In this seventeenth-century oil painting, a man sits wearing a dark gown with white collar and cuffs, a wreath of leaves in his hair. The sitter has traditionally been identified as Milton, best known for his epic poem in blank verse, Paradise Lost (1667). The Morgan owns the only surviving manuscript, a 33-page fair copy written by a professional scribe used to set the type for the first edition of the book. Also in the Morgan's collection are several illustrated manuscripts of Paradise Lost, including those by William Blake and Henry Fuseli. While at Gaynes Hall, the painting was attributed to William Dobson (1610-1646) or a seventeenth-century contemporary. As described in Miller 1976, the painting formerly bore an inscription with Milton's name in Latin script and his family's coat-of-arms, which included a spread eagle, symbol of the scrivener trade. Subsequently this over-painting was removed to reveal below a landscape, now visible in the right background.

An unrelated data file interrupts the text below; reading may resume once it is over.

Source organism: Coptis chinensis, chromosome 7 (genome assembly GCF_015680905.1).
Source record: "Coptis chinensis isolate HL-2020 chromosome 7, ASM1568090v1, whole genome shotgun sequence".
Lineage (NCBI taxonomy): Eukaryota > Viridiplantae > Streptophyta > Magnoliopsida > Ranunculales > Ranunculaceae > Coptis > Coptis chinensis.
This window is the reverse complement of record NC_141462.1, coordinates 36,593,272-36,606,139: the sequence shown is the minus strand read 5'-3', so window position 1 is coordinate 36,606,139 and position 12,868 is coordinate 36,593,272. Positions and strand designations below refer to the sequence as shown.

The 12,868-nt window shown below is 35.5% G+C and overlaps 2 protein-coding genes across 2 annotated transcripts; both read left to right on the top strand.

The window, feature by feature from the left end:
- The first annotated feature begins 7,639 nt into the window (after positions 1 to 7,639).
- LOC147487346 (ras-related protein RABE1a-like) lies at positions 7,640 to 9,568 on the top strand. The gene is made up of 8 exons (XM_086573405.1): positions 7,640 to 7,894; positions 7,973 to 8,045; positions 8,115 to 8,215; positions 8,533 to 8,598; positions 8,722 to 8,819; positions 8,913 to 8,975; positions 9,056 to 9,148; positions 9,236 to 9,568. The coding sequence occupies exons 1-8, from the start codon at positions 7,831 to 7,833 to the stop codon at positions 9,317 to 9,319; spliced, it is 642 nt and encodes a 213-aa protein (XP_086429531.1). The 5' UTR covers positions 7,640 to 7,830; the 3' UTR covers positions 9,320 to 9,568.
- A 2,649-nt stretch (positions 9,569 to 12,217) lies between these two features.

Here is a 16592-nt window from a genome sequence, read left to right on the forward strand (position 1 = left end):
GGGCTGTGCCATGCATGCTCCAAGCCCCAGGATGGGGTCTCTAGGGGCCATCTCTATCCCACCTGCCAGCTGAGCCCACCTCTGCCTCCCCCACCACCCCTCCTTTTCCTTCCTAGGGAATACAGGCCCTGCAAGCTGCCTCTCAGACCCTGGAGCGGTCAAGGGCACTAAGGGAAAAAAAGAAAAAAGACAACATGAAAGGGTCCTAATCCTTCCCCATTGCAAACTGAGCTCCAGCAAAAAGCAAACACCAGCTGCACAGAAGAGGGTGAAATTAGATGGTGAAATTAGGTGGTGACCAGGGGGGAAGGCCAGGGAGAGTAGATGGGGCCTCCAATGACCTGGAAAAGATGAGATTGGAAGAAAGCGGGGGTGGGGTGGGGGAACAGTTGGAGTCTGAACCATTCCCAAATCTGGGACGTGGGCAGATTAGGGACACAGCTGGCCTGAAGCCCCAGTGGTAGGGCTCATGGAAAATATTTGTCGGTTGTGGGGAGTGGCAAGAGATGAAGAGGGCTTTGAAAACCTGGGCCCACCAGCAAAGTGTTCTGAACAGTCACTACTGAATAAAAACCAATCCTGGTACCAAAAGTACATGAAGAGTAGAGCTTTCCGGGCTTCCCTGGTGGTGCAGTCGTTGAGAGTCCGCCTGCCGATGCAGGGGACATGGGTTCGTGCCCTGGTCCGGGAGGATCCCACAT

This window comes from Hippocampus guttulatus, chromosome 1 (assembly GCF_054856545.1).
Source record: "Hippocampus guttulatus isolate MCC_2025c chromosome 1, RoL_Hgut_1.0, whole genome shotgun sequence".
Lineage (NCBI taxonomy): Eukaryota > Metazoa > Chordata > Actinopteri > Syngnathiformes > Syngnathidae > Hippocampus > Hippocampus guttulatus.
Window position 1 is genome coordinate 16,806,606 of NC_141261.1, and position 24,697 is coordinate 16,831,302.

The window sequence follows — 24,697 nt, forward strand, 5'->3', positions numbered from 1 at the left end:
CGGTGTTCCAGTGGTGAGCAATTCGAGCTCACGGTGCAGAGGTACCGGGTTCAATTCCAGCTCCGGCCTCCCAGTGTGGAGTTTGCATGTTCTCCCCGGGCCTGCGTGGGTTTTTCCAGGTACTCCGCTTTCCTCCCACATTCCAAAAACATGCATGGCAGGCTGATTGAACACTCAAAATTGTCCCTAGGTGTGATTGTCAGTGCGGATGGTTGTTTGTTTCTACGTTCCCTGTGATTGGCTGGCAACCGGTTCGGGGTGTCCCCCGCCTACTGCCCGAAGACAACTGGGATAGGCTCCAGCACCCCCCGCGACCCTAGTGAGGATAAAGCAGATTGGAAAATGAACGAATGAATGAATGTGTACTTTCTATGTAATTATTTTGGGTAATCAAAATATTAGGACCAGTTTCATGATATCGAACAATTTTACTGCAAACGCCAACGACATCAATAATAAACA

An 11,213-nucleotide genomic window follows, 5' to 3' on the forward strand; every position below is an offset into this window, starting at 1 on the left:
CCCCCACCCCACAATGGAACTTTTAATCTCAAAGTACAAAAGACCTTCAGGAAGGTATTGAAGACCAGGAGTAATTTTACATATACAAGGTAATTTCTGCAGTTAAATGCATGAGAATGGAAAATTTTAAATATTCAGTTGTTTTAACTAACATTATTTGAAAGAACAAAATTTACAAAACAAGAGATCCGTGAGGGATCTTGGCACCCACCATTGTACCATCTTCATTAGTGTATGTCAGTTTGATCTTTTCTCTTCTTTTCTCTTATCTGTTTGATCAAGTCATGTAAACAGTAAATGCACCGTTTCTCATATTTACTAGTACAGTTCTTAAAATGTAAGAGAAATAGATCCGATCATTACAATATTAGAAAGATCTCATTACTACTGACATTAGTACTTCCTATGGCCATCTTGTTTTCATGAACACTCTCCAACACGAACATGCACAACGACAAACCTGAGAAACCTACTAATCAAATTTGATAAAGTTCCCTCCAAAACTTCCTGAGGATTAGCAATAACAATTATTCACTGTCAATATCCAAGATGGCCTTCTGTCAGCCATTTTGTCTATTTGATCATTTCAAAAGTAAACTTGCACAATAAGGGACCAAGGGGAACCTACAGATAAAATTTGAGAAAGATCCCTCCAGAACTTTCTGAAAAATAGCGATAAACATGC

Portrait of John Milton
England, 17th century
Oil on canvas.
30 1/4 x 25 1/4 inches (768 x 641 mm); frame dimensions: 37 1/4 x 32 1/8 in (946 x 32 1/8 mm)
Gift of Charles Ryskamp.
Gaynes Hall, near Huntingdon, England, 1960, from which acquired by Charles Ryskamp.